Last, but far from least, is schmaltz, or chicken fat. Schmaltz could also take the form of rendered duck fat or even goose fat. Rendered fat is a beloved, quintessential ingredient in Jewish cooking, speaking to the frugality that many Jewish people needed when they were poor in Eastern Europe. For Jewish kitchens that are Kosher, it is against the laws of kashrut to combine meat and dairy, meaning you cannot cook a meat-based dish with milk, cheese, or butter. Schmaltz makes an excellent replacement for butter for its fat content and flavor. You can't make matzo balls without melted schmaltz, and it's also fantastic as the fat used in potato kugel or instead of oil in salad dressing . . . and maybe also just drizzled on top of some fresh French fries.
Recipe: Pomegranate-Braised Pot Roast
Prep time: 10 minutes
Cook time: 4 hours 35 minutes
Serves: 4 to 6
- 1 4-pound chuck roast (boneless)
- 2 large yellow onions, roughly chopped
- 3 to 4 medium carrots, peeled and roughly chopped
- 3 to 4 celery ribs, chopped
- 3 garlic cloves, peeled and sliced
- Fine sea salt
- Freshly ground black pepper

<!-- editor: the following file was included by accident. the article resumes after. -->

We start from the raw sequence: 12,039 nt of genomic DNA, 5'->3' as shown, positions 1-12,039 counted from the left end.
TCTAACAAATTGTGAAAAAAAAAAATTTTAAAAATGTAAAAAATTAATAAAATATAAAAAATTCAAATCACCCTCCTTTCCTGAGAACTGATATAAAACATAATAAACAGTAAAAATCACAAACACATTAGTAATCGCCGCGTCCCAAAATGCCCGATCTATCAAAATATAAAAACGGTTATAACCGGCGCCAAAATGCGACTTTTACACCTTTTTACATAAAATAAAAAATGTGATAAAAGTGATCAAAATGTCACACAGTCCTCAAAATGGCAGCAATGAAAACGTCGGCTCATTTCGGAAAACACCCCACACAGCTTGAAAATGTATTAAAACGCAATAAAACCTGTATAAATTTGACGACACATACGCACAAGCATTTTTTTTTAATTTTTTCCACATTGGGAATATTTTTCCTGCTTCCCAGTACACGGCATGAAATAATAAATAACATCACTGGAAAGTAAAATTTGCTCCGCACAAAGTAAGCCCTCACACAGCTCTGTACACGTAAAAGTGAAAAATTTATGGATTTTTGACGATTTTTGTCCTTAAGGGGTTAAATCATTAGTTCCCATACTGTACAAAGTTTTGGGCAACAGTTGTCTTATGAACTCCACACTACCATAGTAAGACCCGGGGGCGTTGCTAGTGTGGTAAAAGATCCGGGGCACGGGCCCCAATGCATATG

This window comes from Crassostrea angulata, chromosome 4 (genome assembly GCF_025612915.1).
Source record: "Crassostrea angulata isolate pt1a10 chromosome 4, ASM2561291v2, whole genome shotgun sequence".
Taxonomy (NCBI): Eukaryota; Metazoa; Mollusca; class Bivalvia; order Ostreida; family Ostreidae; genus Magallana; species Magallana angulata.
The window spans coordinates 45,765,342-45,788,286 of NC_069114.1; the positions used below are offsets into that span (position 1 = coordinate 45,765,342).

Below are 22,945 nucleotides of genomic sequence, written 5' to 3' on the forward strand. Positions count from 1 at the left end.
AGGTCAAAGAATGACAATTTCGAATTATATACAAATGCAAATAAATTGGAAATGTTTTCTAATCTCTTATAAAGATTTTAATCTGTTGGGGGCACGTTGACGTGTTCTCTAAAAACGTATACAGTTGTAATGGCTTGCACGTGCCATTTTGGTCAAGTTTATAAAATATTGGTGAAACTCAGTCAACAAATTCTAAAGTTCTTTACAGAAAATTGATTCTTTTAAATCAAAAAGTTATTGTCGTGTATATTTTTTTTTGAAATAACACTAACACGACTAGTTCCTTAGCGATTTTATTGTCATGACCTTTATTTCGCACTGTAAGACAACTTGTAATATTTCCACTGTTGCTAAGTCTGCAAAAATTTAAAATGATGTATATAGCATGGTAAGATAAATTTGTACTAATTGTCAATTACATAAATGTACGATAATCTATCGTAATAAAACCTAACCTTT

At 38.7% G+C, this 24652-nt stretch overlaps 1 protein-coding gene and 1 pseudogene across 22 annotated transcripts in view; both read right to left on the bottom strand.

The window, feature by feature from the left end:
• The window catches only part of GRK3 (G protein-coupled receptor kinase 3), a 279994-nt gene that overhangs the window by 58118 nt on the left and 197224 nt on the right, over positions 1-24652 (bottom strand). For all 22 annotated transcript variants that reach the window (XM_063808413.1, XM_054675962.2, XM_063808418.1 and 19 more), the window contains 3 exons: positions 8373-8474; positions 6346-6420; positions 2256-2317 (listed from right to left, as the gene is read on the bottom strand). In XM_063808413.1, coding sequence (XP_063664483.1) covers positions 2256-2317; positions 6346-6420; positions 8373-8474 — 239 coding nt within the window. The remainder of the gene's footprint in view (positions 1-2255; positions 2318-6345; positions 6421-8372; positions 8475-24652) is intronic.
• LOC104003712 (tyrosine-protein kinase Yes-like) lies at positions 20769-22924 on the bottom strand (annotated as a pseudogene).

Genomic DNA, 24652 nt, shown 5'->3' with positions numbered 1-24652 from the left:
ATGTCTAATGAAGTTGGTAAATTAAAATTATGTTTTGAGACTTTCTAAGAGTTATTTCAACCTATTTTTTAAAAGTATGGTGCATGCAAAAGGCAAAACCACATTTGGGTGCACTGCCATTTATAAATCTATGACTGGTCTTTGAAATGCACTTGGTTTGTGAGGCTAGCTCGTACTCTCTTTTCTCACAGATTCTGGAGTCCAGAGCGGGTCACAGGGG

- 2 Tbsp neutral oil, such as canola oil, vegetable oil, safflower oil
- 1/4 cup tomato paste
- 1 1-oz packet onion soup mix
- 2 cups chicken stock, beef stock, or water
- 1 cup red wine
- 1/4 cup pomegranate molasses
- Pomegranate arils for garnish (optional)
- Rice pilaf, couscous, or mashed potatoes, for serving
- Pat the chuck roast dry with paper towels on all sides. Season all over with salt and pepper.
- Heat the neutral oil in a large Dutch oven or large heavy bottom pot over medium-high heat.
- Sear the chuck roast on all sides until a golden-brown crust forms, around 4 to 5 minutes on each side. Remove from the pan and set aside, and reduce the heat to medium.
- Pour off all but about 2 tablespoons of the rendered fat into a heatproof bowl. When cool, discard.
- Add the onion, carrot, and celery to the same Dutch oven or pot. Sauté over medium heat until softened, around 6 to 7 minutes. Add the garlic and tomato paste and cook for another 2 minutes, until combined.
- Add the stock, red wine, onion soup mix, and pomegranate molasses. Bring to a low boil, and return the chuck roast and all juices to the pot.
- Reduce the heat to low and cover the pot. Cook for 3 to 4 hours, until the meat is completely tender. Check periodically to ensure heat isn't too high, and when the meat is easily shredded, it's done cooking. Season with salt to taste.
- Remove the meat from the pot and place on a cutting board. Break apart the meat into pieces (I like roughly 4-ounce pieces, but you can go larger or smaller depending on your preference) and transfer to a serving platter. Spoon the sauce over the meat. Serve alongside rice pilaf, couscous or mashed potatoes.